Edited By Mirjam Zbinden, Janine Dahinden and Adnan Efendic
This interdisciplinary volume gathers recent work related to the diverse migratory movements in South-East Europe. The contributions address current aspects of emigration, immigration, transit migration and return from different disciplinary vantage points. They impressively demonstrate that South-East Europe is a highly dynamic migration region marked by a multiplicity of migration-related processes fuelled by global and especially European developments.
«This edited book presents an illuminating and stimulating range of essays on a key European and global region which has experienced an extraordinary diversity of migration types and regimes in recent decades. Employing an innovative range of methodologies, the contributions show that South-East Europe is no longer to be seen as a ‘problematic’ space of emigration and transit but as a theatre for highly dynamic mobility phenomena.» (Russell King, Professor of Geography, University of Sussex)
«This thought-provoking book makes an important contribution to understanding migration processes from, within and through South-East Europe. The innovative research approach and new insights about diversity of human mobility in the region described in the book will resonate with scholars, policymakers and broader readership within and beyond the region.» (Hariz Halilovich, Associate Professor of Anthropology, RMIT University, Melbourne)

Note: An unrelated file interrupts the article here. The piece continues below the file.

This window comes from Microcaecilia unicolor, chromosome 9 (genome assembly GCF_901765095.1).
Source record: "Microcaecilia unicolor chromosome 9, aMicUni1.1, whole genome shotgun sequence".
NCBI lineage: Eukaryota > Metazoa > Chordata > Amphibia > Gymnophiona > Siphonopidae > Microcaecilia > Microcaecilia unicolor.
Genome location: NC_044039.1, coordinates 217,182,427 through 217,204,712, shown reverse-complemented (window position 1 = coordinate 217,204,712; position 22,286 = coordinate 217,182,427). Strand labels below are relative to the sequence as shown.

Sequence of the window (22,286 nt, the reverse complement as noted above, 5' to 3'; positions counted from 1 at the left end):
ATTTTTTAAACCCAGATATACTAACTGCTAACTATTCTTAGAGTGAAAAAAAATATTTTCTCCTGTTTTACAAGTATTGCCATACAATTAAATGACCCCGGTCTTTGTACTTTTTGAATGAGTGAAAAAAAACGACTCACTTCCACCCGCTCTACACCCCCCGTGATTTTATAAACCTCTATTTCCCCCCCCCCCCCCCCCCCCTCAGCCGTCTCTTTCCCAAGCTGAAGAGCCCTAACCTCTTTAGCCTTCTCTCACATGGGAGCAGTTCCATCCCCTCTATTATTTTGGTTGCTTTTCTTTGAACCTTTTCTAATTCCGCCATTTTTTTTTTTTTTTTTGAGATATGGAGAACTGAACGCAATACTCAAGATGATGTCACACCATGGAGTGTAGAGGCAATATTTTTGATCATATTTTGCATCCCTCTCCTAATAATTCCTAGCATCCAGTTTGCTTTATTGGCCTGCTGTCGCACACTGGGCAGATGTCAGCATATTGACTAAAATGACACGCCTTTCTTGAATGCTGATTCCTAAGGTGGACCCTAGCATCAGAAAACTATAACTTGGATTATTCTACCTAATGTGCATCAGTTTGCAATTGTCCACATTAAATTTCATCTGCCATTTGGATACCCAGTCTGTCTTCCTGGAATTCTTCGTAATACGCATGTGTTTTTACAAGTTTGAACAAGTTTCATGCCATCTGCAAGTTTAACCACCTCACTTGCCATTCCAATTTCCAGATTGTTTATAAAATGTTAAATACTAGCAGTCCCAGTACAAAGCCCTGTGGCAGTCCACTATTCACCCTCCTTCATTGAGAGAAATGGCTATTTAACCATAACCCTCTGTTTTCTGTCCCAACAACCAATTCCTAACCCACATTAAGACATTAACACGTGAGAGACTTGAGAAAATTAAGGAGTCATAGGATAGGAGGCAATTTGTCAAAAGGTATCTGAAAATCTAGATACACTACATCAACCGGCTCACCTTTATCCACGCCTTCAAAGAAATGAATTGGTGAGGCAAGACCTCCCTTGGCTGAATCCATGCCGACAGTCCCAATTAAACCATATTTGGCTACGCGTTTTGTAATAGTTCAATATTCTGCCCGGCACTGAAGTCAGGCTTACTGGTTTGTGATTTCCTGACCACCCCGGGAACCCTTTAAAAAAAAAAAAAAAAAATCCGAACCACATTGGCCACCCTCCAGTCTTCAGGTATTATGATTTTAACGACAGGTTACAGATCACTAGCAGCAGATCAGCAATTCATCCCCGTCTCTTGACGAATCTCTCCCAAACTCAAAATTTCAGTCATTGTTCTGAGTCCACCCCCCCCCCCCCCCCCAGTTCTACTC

«The thorough theoretical and empirical contributions of this volume reveal South-East Europe as a highly diversified European space of complex migration regimes and processes beyond the image of the "troubled", "ethno-national" Balkans. This timely book impressively shows how good scholarship both critically re-assesses knowledge production and points to inequalities and hierarchies on different scales.» (Jelena Tosic, Researcher and lecturer in Social Anthropology, Universities of Vienna and Berne)
Urban Space, Migration and Intersectional Approaches in Gendered Bodies: A Case in Thessaloniki, Greece
The migration flows which have been developing since the mid- 1990s towards the countries of south-east Europe have formed new conditions of living in urban centres. These transformations, as parts of a wider, global phenomenon of displacement and resettlement, have been given quite diverse readings.
The present chapter aims to contribute to the discussion on the impacts transnational migration has in weaving the fabric of urban relations and transformations. Through an account of the routes followed by four immigrant women in the city of Thessaloniki, this chapter attempts to illustrate how this scale of research helps to underline the complex paths through which immigrants are redefined as subjects and the ways they adopt to claim space in a city that usually denies it to them. It also aims to show how the various systems of establishing difference and segregation lead to diversified meanings and positionings in the city, underlining the importance of an intersectional approach and understanding.
Keywords: gender, intersectionality, migration, urban space, Thessaloniki
In the light of a vast literature focusing on migratory phenomena, which forge new relations worldwide, there seems to be an increasing understanding of the depth in which these relations and practices unfold. The urban centres of the countries of South-East Europe have been radically remapped during recent decades of geopolitical upheaval, which have led to unprecedented population flows. There seems to be a twofold interest in the cases of south-eastern European countries. Firstly, the...
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